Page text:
Warm Southern Breeze

"… there is no such thing as nothing."

More Signs of President Obama’s Re-election

Posted by Warm Southern Breeze on Monday, July 4, 2011

Additional signs of President Obama’s impending re-election: Discord, turmoil, confusion, tumult and unrest within the Republican party.

July 4, 2011

Time in House Could Be Short for Republican Newcomers


WASHINGTON — Just when freshman House Republicans have finally learned their way to the Cannon Caucus Room, how to vote on a motion to proceed and which commissary serves the best tuna sandwiches, someone back home — worse, someone from their own party — wants to take it all away.

“I am taking a serious look,” said Weston Wamp, who is pondering a primary challenge to Representative Chuck Fleischmann, in his first term from Tennessee. Mr. Wamp said he was inspired by his father, Zach, who served in the House for many years. “My experience through my dad was seeing the very best of what public service can mean.”

It is miles to go before the 2012 Congressional races begin in earnest, but already some of the 87 freshmen who helped the Republicans win back the House last year are bracing for a challenge from within the party. At least half a dozen potential primary challengers to freshmen are considering a run, and there is heated chatter about more.

In some ways, the freshmen are responsible for their own predicament. Many won their seats after successfully challenging establishment Republicans in primaries, proving that a combination of gumption and the right political climate could overcome the advantages of incumbency.

Now, to some of the impatient and ideological voters who sent them to Washington to change things, the new House members may be seen as the establishment, and they face the disconcerting prospect of immediately defending themselves in the political marketplace.

The 2012 primary “started the day I took office,” said Representative Blake Farenthold, who won last year in a heavily Democratic district in South Texas but is now likely to face a Republican primary challenger. “There is this constant pressure for fund-raising. I mean, you’re always worried about who is going to run against you, but I am willing to stand up for what I believe and on my record.”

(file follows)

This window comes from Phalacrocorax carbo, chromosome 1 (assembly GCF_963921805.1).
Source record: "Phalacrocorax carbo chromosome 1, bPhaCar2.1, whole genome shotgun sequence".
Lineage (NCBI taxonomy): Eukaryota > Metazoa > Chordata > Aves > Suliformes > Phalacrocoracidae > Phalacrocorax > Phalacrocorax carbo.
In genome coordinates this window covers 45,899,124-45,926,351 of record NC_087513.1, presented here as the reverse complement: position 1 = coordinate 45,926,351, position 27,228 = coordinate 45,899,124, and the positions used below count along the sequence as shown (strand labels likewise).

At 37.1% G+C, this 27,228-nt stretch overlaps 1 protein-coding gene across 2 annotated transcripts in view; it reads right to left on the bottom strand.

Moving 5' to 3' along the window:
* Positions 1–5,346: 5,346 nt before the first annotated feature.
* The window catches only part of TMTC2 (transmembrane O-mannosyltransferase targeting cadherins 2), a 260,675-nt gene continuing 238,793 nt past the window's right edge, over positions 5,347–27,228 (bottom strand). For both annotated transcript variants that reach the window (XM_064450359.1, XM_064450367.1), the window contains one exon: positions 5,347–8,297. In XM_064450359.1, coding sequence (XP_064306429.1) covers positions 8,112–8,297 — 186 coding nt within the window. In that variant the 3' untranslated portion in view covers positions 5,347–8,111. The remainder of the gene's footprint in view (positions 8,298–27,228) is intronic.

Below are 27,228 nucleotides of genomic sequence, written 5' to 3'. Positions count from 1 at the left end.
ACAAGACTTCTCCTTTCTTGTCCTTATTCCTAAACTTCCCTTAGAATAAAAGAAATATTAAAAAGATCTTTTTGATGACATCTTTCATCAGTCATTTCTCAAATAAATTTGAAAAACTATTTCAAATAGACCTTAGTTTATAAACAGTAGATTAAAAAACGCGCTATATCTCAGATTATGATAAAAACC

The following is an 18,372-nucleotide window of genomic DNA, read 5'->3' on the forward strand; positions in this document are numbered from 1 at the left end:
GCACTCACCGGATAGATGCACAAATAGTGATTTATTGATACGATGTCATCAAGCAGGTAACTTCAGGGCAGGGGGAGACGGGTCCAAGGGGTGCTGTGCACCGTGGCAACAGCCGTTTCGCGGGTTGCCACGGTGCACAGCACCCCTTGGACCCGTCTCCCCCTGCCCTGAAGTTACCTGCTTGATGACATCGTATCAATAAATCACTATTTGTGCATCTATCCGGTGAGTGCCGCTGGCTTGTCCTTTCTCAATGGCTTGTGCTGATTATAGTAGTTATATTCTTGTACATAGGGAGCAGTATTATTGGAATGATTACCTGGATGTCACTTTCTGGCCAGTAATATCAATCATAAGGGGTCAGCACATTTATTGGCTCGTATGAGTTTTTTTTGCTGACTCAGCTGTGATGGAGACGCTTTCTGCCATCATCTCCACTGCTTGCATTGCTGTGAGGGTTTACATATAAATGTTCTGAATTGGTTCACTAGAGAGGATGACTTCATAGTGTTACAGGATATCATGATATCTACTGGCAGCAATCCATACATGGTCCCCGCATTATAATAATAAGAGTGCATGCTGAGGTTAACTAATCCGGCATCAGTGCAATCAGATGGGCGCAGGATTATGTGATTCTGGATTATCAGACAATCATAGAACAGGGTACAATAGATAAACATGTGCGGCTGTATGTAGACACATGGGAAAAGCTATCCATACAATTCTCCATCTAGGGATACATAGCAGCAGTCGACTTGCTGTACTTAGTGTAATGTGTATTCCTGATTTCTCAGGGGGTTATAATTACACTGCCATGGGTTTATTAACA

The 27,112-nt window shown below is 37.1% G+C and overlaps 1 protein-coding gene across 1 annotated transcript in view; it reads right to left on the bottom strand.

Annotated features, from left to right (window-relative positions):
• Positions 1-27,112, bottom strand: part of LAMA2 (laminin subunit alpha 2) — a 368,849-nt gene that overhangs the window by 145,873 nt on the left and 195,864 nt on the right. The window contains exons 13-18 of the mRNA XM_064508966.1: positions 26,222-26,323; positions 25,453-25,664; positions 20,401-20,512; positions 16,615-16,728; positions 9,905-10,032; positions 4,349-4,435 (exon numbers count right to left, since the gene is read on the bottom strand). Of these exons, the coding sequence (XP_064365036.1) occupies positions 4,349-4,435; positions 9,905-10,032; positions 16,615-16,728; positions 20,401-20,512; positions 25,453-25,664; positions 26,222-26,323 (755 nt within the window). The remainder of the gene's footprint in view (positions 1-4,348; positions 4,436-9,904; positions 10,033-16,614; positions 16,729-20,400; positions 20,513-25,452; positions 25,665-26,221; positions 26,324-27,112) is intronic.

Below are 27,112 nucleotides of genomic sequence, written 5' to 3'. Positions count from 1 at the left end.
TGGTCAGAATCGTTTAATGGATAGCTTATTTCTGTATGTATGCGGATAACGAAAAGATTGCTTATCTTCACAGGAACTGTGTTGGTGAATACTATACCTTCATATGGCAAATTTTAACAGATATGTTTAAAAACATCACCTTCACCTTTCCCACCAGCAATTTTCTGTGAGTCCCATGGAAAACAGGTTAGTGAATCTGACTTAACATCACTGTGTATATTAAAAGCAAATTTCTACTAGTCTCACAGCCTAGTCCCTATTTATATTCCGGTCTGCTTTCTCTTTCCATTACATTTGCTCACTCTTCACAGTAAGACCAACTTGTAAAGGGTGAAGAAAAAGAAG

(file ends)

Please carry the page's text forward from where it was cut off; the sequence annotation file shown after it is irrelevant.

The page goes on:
In many states, Republicans control the once-a-decade process of redrawing Congressional districts, and they are maneuvering to make marginal districts more Republican-friendly. That is meant to shore up incumbents, but it can also make a district more attractive to Republican newcomers.

“We just had a great Republican year,” said Kurt Luidhardt, a political consultant in Indiana who worked for several newcomers in 2010. “So a lot of Republican candidates now want to get in there and run. I would imagine redistricting will inspire a whole host of interesting primary challenges on both sides of the aisle.”

On the flip side, groups aligned with the Tea Party movement, which helped push many new-to-politics candidates into House seats, are disenchanted with some of their new hires and are pondering if they can raise the money, and the firepower, to find someone to take them on.

“I do think it is going to be more competitive,” said Jenny Beth Martin, a co-founder of the Tea Party Patriots. “With the freshmen who claim to be Tea Party or claim to support the ideas of the Tea Party movement but haven’t kept their promise, I think it will be tough for them.”